This Week In Techdirt History: May 7th – 13th


from the how-many-roads dept

Five Years Ago

This week in 2018, the Defense Department was looking for another exemption from compliance with FOIA, while police were dropping charges against a 19-year-old who downloaded public documents from a FOI portal. The FCC’s Ajit Pai was celebrating as net neutrality got an official end date, while several companies were responding to the GDPR by blocking all EU users, and AT&T was continuing to fight to gut FTC authority over broadband monopolies. Also, we took a look at the dangers of copyright holders moving their enforcement efforts further up the tech stack.

Ten Years Ago

This week in 2013, some sloppy copyright trolls sued the same guy multiple times, the fight was on over DRM in HTML5, and a broad coalition of stakeholders was calling for objective data and research concerning copyright reform. Chile announced that it did not recognize the legitimacy of the Special 301 report, while we noted that said report didn’t even mention Germany trampling fair use. Meanwhile, Prenda got hit with its massive smackdown from Judge Otis Wright with a nice helping of poetic justice, prompting John Steele to pledge to appeal, start blabbing to the press, and try to distance himself from the operation.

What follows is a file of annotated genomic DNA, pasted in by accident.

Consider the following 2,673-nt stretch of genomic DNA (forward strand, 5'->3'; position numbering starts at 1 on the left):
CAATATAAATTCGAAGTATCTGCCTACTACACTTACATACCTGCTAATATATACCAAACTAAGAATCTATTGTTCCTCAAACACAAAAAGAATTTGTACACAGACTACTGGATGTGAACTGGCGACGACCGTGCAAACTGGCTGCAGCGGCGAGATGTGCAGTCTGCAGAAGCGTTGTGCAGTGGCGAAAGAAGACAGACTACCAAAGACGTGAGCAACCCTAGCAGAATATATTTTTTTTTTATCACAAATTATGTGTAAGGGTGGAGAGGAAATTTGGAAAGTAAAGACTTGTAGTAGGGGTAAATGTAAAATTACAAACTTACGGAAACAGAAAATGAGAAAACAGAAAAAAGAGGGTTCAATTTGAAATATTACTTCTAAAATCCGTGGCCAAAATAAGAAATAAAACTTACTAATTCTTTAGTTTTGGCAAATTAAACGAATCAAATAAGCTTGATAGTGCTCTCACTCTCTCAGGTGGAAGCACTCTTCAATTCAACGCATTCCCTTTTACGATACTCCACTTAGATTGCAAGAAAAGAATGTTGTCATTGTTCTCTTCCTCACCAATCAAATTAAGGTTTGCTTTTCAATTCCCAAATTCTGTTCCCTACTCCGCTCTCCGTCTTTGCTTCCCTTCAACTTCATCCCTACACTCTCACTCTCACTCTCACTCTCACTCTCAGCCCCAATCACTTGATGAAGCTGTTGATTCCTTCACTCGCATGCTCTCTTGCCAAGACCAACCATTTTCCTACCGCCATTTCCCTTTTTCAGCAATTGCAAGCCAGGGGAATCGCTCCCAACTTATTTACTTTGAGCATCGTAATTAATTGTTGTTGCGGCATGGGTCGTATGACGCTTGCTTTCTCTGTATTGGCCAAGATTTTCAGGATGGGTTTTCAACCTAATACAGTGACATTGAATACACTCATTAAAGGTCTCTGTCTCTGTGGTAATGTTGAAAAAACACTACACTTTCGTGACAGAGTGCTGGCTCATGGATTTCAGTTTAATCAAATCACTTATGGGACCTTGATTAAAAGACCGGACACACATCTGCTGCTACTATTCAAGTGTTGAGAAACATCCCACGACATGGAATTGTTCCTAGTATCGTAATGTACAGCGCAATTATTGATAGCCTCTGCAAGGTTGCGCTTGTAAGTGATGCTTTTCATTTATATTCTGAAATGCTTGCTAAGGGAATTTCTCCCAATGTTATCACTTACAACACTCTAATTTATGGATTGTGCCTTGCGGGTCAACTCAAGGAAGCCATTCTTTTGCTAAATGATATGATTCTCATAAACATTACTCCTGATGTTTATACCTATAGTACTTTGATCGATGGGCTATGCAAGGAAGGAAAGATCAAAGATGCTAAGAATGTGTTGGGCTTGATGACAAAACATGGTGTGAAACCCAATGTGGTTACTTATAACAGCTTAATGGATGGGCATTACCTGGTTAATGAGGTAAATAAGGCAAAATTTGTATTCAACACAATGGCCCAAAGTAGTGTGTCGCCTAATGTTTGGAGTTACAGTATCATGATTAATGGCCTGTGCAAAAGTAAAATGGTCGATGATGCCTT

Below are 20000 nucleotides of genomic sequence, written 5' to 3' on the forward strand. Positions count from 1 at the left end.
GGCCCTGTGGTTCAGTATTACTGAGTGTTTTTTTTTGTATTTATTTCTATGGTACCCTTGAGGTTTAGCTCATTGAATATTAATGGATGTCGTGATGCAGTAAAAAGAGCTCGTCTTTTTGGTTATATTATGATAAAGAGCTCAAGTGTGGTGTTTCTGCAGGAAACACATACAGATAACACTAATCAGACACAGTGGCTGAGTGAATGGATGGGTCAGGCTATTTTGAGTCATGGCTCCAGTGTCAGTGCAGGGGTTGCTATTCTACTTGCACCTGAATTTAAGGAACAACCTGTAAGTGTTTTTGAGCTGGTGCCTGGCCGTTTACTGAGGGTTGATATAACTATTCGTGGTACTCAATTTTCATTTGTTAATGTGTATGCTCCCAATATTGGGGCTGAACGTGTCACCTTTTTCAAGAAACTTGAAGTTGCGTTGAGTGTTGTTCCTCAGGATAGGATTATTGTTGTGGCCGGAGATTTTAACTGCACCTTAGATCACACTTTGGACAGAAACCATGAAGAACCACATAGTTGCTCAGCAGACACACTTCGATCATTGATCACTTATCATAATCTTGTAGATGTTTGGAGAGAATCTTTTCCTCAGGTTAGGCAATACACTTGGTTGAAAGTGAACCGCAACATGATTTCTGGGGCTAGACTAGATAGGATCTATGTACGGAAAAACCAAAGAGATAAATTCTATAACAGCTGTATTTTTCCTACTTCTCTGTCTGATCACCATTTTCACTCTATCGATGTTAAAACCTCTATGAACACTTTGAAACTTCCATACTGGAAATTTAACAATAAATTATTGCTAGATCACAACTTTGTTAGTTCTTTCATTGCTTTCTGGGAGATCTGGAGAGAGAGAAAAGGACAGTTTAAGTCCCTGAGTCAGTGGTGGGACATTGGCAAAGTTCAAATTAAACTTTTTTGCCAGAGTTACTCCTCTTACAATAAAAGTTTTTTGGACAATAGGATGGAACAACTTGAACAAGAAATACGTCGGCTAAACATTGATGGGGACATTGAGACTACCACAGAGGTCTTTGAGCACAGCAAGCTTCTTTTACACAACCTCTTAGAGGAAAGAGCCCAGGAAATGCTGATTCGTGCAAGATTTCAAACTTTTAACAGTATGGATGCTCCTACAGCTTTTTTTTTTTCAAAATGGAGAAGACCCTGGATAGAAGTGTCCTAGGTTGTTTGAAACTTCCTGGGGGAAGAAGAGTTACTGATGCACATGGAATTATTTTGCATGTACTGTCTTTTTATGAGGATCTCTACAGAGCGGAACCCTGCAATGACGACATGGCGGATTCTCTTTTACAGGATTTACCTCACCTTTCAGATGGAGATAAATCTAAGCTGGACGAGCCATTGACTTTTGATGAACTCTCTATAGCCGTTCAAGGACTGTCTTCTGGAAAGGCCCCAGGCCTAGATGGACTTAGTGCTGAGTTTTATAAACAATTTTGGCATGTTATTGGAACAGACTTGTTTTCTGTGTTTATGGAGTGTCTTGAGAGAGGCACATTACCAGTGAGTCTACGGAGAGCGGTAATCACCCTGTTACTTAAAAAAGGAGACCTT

Fifteen Years Ago

This week in 2008, we wondered whether the fight over Psystar computers would be a key case about the enforceability of EULAs, and hoped that courts would reject Blizzard’s assault on the first sale doctrine. TorrentSpy was ordered to pay a hefty sum to the MPAA, and despite being out of business, it pledged to appeal, while both the MPAA and RIAA were clearly in denial about DRM. We also took a look at how YouTube was changing political accountability, and at the Happy Birthday copyright saga. Meanwhile, the House overwhelmingly passed the PRO IP bill.

Filed Under: history, look back

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